Granted, Edwards did explicitly condemn the trans-Atlantic slave trade. But it is not at all clear to me that this fact improves the specs of his case. Why did he not imagine that his act of purchasing slaves—and defending the rights of others to do so—fed the very beast he criticized? We might be tempted to suggest that perhaps he was trying to redeem a broken system by improving the lives of those who had already been mistreated. After all, the slaves he owned were no doubt treated far better than many other slaves of his day (with some even being baptized into full membership of his church—a practice unique even in Edwards’s time). But if this were his motivation for purchasing slaves, if he had purely benevolent intentions, why would he not then simply emancipate those slaves (as Charles Spurgeon did with Thomas Johnson) rather than keeping them as his “property” until his death? The unfortunate conclusion is that Edwards most likely lived an awful contradiction: he knew the trans-Atlantic slave trade was evil, but he perpetuated it nonetheless. His conscience objected to race-based man-stealing, but, inconsistently, not to purchasing those stolen people. Edwards, of course, may reject this line of reasoning, and there seems to be some indication that he thought carefully through this line of argumentation and concluded that owning and purchasing slaves was not, in and of itself, a perpetuation of the slave trade . But again, I simply think Edwards was wrong here, and in that sense, suffered a kind of blindness.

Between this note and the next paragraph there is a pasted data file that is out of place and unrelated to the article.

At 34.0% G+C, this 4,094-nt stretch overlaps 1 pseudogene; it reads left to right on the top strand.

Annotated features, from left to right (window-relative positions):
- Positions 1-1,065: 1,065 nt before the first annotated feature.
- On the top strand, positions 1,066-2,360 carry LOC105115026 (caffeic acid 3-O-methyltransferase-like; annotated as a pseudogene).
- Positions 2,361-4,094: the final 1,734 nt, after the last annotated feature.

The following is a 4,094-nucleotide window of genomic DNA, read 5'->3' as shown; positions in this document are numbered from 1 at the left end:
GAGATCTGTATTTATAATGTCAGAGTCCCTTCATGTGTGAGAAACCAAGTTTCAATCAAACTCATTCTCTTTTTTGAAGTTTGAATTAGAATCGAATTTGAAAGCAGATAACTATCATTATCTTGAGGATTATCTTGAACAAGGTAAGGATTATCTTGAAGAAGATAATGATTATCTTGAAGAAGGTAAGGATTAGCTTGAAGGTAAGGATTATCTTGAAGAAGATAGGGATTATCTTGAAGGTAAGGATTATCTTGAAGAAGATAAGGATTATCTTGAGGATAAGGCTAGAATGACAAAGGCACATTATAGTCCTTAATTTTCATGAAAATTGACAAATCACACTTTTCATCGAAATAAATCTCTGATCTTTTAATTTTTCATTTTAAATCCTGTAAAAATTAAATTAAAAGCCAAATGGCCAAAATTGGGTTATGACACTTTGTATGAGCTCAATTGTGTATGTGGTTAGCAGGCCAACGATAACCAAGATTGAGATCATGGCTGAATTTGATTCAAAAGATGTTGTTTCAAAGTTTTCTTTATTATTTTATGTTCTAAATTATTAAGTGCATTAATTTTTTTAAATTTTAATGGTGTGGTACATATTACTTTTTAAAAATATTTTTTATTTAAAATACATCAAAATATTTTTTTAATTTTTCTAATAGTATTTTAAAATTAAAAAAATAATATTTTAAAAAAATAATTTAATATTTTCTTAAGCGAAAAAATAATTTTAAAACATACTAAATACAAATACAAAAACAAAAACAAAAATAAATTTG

Now, the question is not whether Edwards is exempt from the principle stated above; he is not. Edwards gets no pass. In fact, he himself would insist on not receiving a pass on standards for godliness. So, yes, his sin did impact his theological contemplations. The question is how and to what extent. And the answer to those questions depends, in part, on how high-handed his sin was, and how much his sin was committed in (culpable) ignorance.
Sins of Ignorance and Sins Against Conscience
Why should that matter? Where do I get the idea that sins committed in ignorance are of a different order than sins committed “with a high hand?” Believe it or not, the distinction is not a brazen attempt on my part to use unequal weights and measures so as to justify going easier on Edwards. No, the distinction is one we get from the Scriptures themselves. As far back as Numbers 15:22-29, we see God acknowledging the category of sins committed in ignorance by prescribing their own sacrifice. The important thing we learn from this passage is that sins committed in ignorance are still sins, and therefore still require the blood of atoning sacrifice. They come ultimately from a heart and mind that have been marked by the fall, and therefore still require atonement, confession, and repentance.God is generous with his common grace, and some of the choicest gems of human wisdom have come from the most surprising of places. Click To Tweet